Before the tournament, I said centerback was a problem area for the U.S., and leaving Walker Zimmerman off the World Cup roster was Tab Ramos’ biggest mistake. The Spain game drove those points home. Shane O’Neill’s opening-game suspension forced Ramos to turn to untested Javan Torre at centerback, when he had seen most of his time at left back. O’Neill being suspended wasn’t a surprise, so Ramos had to know he would need a centerback stand-in for O’Neill, and rather than include Zimmerman on the roster, he left him out and left his squad exposed.
Torre looked like a player who quite frankly isn’t nearly polished enough to play on that high a level at centerback. Meanwhile, Zimmerman was one of the top defenders in college soccer in 2012, and the first centerback drafted in the 2013 MLS Draft. I asked Ramos about Zimmerman on two occasions, before and after the roster was selected, and in both instances, he talked in terms of Zimmerman simply not being good enough to make the team. The fact that Torre was forced to start vs. Spain, and the fact that you won’t find a pro scout anywhere who would rate Torre anywhere near Zimmerman, suggests this blunder could have, and should have been avoided (and Zimmerman scoring a late equalizer for FC Dallas on Saturday only served to drive that point home even further).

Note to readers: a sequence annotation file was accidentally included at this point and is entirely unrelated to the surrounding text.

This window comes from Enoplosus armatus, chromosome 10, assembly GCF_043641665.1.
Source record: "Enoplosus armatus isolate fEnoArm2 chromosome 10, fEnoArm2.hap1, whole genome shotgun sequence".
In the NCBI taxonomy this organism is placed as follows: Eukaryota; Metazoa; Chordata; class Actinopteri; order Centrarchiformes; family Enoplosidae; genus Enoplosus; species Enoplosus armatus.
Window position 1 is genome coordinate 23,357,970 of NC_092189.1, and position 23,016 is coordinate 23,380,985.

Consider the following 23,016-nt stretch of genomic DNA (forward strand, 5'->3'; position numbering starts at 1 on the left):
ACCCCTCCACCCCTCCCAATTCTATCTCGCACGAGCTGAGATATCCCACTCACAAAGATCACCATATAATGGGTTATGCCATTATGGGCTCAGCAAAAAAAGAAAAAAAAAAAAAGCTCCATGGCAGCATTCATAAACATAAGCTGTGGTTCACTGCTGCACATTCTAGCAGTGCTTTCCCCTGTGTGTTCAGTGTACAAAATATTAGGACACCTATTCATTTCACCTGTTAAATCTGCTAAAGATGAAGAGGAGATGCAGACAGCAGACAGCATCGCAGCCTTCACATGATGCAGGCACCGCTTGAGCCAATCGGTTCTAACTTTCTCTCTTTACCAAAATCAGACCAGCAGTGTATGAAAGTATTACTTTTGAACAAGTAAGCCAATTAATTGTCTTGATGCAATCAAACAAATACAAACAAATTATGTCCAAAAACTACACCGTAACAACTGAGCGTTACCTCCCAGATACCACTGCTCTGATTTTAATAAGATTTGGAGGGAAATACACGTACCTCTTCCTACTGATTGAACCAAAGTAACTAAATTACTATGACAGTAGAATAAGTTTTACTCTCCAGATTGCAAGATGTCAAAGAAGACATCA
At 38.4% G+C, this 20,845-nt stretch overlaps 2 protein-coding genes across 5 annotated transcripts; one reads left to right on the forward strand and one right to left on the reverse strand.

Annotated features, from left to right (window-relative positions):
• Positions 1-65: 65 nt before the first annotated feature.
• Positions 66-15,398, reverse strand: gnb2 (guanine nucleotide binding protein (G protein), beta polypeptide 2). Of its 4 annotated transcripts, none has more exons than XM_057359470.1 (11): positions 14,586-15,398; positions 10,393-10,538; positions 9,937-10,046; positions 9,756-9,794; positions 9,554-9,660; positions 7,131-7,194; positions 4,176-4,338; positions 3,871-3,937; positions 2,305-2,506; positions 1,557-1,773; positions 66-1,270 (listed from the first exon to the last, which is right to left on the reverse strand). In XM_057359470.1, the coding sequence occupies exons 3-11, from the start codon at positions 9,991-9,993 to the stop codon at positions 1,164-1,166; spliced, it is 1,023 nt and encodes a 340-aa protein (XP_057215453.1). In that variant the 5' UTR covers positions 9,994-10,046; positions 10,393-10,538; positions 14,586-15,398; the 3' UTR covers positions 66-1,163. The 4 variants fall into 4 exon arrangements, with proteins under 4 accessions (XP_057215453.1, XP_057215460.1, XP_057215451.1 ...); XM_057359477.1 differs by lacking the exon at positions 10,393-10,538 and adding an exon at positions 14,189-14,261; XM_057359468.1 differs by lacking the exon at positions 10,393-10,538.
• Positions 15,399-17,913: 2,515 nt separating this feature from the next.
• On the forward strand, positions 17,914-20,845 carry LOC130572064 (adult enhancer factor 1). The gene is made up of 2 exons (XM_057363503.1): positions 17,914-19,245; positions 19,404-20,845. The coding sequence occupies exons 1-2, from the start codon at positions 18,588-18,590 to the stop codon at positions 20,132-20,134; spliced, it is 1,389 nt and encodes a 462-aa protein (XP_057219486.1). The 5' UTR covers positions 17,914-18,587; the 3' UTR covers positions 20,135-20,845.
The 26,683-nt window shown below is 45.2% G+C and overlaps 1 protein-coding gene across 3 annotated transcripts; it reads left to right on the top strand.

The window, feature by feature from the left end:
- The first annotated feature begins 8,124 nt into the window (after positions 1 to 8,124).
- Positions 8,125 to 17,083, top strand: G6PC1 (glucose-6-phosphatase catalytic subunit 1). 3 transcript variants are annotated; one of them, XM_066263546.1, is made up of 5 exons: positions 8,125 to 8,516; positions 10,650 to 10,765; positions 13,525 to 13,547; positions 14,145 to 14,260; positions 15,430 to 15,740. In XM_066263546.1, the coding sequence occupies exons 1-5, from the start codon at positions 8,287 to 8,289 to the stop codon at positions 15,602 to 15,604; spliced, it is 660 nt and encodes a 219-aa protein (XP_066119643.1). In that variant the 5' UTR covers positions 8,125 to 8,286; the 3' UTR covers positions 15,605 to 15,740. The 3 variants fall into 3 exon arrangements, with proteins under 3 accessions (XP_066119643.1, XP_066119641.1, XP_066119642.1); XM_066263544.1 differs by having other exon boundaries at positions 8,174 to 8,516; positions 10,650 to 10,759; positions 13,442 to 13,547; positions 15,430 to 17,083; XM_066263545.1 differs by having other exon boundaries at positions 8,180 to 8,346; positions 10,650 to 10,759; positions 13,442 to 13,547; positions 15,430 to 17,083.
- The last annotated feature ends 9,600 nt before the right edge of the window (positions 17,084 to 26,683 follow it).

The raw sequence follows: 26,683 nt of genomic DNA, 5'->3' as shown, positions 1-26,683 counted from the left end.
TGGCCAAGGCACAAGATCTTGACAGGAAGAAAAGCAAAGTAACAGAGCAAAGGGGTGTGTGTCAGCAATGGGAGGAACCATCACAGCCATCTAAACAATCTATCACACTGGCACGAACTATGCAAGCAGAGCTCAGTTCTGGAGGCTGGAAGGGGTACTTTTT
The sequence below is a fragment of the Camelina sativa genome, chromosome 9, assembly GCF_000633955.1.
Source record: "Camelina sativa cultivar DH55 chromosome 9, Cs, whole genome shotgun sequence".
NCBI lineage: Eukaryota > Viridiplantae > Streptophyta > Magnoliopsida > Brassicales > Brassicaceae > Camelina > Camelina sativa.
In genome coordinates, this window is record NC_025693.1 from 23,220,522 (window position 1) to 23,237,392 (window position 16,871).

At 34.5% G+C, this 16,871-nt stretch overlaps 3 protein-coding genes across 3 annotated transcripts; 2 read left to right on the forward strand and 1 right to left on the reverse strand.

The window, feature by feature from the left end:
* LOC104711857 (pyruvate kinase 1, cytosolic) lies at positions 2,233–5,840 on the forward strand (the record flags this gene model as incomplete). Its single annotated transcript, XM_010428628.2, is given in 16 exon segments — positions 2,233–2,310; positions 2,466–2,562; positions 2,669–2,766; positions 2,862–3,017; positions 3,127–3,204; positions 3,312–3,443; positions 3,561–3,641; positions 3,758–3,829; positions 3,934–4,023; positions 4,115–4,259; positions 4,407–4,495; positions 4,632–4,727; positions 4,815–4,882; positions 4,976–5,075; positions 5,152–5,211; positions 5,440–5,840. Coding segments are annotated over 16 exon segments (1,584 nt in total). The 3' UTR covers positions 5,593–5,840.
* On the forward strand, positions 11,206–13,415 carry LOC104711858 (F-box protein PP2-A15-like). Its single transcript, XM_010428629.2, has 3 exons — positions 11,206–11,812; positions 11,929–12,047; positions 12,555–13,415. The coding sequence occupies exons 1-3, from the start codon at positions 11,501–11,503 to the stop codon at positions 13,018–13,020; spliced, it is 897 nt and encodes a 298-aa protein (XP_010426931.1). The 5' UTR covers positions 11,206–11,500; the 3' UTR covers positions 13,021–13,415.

Torre wasn’t the only clear-cut weak link in the back-line on Friday. Left back Juan Pablo Ocegueda looked terrible, and was beaten repeatedly. While you can chalk that up, at least in part, to the quality of the opposition, there were some plays where he just didn’t look up to the challenge. Ramos will have to consider a change at left back, but you also wonder whether the roster’s back-up left back (Torre) is ready to shake off his opening-game debacle to line up and start at left back. If not, Ramos might have to turn to the youngest player on the roster, FC Dallas defender Kellyn Acosta. It might seem a bit unwise to throw in a 17-year old into a World Cup match against France, but Acosta is highly regarded and if you can’t be confident in playing him in a game like the France game, then why was he even included on the roster?